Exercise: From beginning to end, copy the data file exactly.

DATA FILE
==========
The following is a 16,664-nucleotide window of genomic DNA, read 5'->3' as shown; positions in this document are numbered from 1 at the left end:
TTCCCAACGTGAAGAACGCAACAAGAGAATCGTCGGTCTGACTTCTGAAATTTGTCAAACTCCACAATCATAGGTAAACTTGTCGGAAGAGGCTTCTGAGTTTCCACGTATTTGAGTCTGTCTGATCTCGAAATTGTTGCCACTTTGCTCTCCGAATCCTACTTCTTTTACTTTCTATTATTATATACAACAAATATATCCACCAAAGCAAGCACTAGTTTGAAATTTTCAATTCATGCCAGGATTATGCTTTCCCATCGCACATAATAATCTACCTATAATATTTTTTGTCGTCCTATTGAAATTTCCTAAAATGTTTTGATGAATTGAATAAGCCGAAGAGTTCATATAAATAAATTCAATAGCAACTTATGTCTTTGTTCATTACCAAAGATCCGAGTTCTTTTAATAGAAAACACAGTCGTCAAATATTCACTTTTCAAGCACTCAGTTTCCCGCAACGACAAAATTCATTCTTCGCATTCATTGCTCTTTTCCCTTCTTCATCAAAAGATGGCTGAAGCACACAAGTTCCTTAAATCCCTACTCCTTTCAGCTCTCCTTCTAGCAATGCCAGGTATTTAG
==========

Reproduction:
The following is a 16,664-nucleotide window of genomic DNA, read 5'->3' as shown; positions in this document are numbered from 1 at the left end:
TTCCCAACGTGAAGAACGCAACAAGAGAATCGTCGGTCTGACTTCTGAAATTTGTCAAACTCCACAATCATAGGTAAACTTGTCGGAAGAGGCTTCTGAGTTTCCACGTATTTGAGTCTGTCTGATCTCGAAATTGTTGCCACTTTGCTCTCCGAATCCTACTTCTTTTACTTTCTATTATTATATACAACAAATATATCCACCAAAGCAAGCACTAGTTTGAAATTTTCAATTCATGCCAGGATTATGCTTTCCCATCGCACATAATAATCTACCTATAATATTTTTTGTCGTCCTATTGAAATTTCCTAAAATGTTTTGATGAATTGAATAAGCCGAAGAGTTCATATAAATAAATTCAATAGCAACTTATGTCTTTGTTCATTACCAAAGATCCGAGTTCTTTTAATAGAAAACACAGTCGTCAAATATTCACTTTTCAAGCACTCAGTTTCCCGCAACGACAAAATTCATTCTTCGCATTCATTGCTCTTTTCCCTTCTTCATCAAAAGATGGCTGAAGCACACAAGTTCCTTAAATCCCTACTCCTTTCAGCTCTCCTTCTAGCAATGCCAGGTATTTAG